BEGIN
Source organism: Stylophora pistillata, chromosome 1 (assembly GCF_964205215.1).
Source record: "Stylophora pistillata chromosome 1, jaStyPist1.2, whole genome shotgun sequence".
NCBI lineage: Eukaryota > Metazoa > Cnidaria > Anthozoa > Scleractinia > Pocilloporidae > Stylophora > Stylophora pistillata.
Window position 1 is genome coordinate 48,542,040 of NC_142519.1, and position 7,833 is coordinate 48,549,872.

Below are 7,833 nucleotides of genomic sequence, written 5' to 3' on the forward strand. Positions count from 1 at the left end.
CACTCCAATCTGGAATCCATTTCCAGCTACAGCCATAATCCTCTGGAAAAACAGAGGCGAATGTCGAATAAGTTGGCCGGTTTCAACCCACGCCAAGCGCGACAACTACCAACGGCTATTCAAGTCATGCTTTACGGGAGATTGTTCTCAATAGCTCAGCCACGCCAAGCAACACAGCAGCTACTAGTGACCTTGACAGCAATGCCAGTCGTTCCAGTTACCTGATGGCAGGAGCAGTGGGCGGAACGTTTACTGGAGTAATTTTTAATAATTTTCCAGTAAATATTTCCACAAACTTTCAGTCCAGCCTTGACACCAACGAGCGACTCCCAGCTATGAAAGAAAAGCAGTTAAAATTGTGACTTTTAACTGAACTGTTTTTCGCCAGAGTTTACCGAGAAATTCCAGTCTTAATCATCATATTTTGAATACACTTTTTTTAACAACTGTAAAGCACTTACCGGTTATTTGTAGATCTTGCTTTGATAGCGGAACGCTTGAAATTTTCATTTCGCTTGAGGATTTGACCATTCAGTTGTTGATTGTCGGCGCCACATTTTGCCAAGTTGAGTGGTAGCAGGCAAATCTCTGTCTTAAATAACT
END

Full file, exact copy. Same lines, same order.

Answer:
Source organism: Stylophora pistillata, chromosome 1 (assembly GCF_964205215.1).
Source record: "Stylophora pistillata chromosome 1, jaStyPist1.2, whole genome shotgun sequence".
NCBI lineage: Eukaryota > Metazoa > Cnidaria > Anthozoa > Scleractinia > Pocilloporidae > Stylophora > Stylophora pistillata.
Window position 1 is genome coordinate 48,542,040 of NC_142519.1, and position 7,833 is coordinate 48,549,872.

Below are 7,833 nucleotides of genomic sequence, written 5' to 3' on the forward strand. Positions count from 1 at the left end.
CACTCCAATCTGGAATCCATTTCCAGCTACAGCCATAATCCTCTGGAAAAACAGAGGCGAATGTCGAATAAGTTGGCCGGTTTCAACCCACGCCAAGCGCGACAACTACCAACGGCTATTCAAGTCATGCTTTACGGGAGATTGTTCTCAATAGCTCAGCCACGCCAAGCAACACAGCAGCTACTAGTGACCTTGACAGCAATGCCAGTCGTTCCAGTTACCTGATGGCAGGAGCAGTGGGCGGAACGTTTACTGGAGTAATTTTTAATAATTTTCCAGTAAATATTTCCACAAACTTTCAGTCCAGCCTTGACACCAACGAGCGACTCCCAGCTATGAAAGAAAAGCAGTTAAAATTGTGACTTTTAACTGAACTGTTTTTCGCCAGAGTTTACCGAGAAATTCCAGTCTTAATCATCATATTTTGAATACACTTTTTTTAACAACTGTAAAGCACTTACCGGTTATTTGTAGATCTTGCTTTGATAGCGGAACGCTTGAAATTTTCATTTCGCTTGAGGATTTGACCATTCAGTTGTTGATTGTCGGCGCCACATTTTGCCAAGTTGAGTGGTAGCAGGCAAATCTCTGTCTTAAATAACT